TIPS

Don’t be fooled by gardening gimmicks that are too good to be true

There may have been instances where you’ve come across posts on social media or other websites about unique gardening gimmicks such as black roses, or grafting two unsuitable plants together. 

While these ideas may look cool, they aren’t exactly being honest and could lead to disappointing results. 

For example, the “pomato,” which is made from grafted potato and tomato plants, have caught the interest of many but it’s not a fairly new idea. The curiosity in grafting tomato plants onto potato roots has been around since, at least, the 1920s. 

Even if both crops are from the same family, creating a resource intensive structure such as the pomato that produces both roots and fruits can take up a lot of metabolic energy. If plants are attempting to do both, then their limited energies may split up and result in terrible yields. 

Moreover, there is the fact that crops tend to mature at different rates. If one is to harvest the potatoes in a pomato, then they would have to kill the plants possible before the tomatoes have ripened.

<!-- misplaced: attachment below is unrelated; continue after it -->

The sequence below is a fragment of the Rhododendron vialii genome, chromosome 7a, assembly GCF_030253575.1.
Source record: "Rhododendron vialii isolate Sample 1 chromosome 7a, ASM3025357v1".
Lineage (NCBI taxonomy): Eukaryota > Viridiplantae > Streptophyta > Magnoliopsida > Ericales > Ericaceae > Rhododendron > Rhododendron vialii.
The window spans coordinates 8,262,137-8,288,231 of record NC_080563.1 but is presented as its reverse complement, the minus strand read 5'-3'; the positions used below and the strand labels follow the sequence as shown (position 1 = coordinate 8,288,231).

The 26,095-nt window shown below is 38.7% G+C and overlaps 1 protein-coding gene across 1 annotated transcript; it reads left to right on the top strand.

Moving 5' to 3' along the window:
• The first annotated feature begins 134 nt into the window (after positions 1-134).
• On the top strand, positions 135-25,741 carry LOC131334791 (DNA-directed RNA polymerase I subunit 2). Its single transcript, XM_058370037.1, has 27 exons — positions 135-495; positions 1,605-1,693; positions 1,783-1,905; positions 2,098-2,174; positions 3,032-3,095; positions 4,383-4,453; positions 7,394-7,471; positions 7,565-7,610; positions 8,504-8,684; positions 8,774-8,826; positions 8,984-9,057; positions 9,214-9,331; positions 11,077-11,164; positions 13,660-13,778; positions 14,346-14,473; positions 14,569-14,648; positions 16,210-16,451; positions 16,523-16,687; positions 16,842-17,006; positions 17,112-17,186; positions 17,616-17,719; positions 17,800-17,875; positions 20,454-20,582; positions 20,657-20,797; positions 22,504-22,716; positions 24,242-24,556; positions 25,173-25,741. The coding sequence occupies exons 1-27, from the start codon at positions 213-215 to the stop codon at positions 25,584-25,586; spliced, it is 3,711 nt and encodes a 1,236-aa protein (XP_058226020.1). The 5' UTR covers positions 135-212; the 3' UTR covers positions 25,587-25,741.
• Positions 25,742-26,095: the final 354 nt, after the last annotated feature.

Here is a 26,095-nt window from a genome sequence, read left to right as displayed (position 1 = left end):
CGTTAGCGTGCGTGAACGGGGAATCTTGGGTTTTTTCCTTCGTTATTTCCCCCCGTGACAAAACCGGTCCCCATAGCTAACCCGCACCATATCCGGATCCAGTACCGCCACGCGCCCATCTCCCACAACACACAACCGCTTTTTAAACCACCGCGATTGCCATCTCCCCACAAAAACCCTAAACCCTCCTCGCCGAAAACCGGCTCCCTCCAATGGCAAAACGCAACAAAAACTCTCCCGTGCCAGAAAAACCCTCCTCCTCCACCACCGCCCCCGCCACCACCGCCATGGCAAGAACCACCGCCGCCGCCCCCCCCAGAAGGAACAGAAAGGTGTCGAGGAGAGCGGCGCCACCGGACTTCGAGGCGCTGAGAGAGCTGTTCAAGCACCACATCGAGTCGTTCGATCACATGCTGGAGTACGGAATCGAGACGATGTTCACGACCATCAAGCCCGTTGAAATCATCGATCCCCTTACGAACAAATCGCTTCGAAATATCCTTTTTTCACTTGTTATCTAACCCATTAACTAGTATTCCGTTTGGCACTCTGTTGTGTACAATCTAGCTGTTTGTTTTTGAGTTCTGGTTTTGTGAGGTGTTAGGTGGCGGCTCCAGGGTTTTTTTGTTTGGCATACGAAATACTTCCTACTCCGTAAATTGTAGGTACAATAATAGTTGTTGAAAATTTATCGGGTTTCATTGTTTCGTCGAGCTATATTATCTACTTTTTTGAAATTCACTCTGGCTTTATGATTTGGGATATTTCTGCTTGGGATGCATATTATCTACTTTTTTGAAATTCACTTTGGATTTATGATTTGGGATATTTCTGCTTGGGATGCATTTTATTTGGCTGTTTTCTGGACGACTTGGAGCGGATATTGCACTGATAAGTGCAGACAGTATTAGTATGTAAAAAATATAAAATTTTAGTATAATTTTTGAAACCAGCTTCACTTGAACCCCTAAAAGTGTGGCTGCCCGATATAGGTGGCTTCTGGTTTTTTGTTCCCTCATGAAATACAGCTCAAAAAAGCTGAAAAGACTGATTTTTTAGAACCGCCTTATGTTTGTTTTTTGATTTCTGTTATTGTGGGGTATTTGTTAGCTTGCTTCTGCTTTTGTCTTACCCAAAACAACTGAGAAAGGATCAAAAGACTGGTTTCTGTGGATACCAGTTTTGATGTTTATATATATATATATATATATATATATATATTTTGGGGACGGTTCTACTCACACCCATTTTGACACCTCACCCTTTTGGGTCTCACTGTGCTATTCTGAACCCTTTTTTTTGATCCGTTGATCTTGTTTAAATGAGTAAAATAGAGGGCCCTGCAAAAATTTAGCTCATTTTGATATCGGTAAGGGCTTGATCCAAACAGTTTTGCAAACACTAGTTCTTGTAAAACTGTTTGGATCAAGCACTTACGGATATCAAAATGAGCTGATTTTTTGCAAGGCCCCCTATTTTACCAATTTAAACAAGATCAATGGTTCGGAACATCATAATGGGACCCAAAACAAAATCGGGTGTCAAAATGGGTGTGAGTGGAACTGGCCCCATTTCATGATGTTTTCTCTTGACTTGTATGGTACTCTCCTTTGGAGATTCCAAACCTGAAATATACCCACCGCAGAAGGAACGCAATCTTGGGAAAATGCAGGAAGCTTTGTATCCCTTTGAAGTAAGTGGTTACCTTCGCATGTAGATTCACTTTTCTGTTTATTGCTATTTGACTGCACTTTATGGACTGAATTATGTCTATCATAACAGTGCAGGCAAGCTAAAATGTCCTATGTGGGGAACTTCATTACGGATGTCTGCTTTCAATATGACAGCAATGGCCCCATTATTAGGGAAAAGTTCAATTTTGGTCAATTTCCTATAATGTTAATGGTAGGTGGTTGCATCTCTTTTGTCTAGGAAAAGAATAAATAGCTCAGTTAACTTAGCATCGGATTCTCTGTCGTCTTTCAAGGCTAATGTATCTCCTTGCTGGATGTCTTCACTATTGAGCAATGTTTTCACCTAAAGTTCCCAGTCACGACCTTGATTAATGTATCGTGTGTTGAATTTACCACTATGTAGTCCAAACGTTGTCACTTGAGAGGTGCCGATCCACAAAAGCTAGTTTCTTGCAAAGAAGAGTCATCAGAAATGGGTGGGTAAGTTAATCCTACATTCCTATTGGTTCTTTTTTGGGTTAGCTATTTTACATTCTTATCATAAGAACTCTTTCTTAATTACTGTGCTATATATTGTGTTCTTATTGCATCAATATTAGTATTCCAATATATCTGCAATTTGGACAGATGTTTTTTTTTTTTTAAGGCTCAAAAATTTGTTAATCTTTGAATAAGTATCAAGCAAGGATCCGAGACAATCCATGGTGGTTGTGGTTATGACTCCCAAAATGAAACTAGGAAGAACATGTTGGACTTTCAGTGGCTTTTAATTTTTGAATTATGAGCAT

Another gardening gimmick is having ornamentals bloom in uncommon shades. Black roses, for example, aren’t a natural phenomenon. The color is actually a deep red, going maroon, that’s altered by placing the stems in a water with ink or by burning the petals without actually damaging it.

Gardening gimmicks may come and go but what’s important is to be wary of whether or not it can be done naturally and if it can reap good results. That said, we shouldn’t stop experimenting. Who knows, maybe you’ll find a gimmick that might actually work! 

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Agriculture Monthly magazine is the Philippines' best-selling magazine on all things agriculture. It is packed with information and inspiration on how to make the most of your farm or garden.

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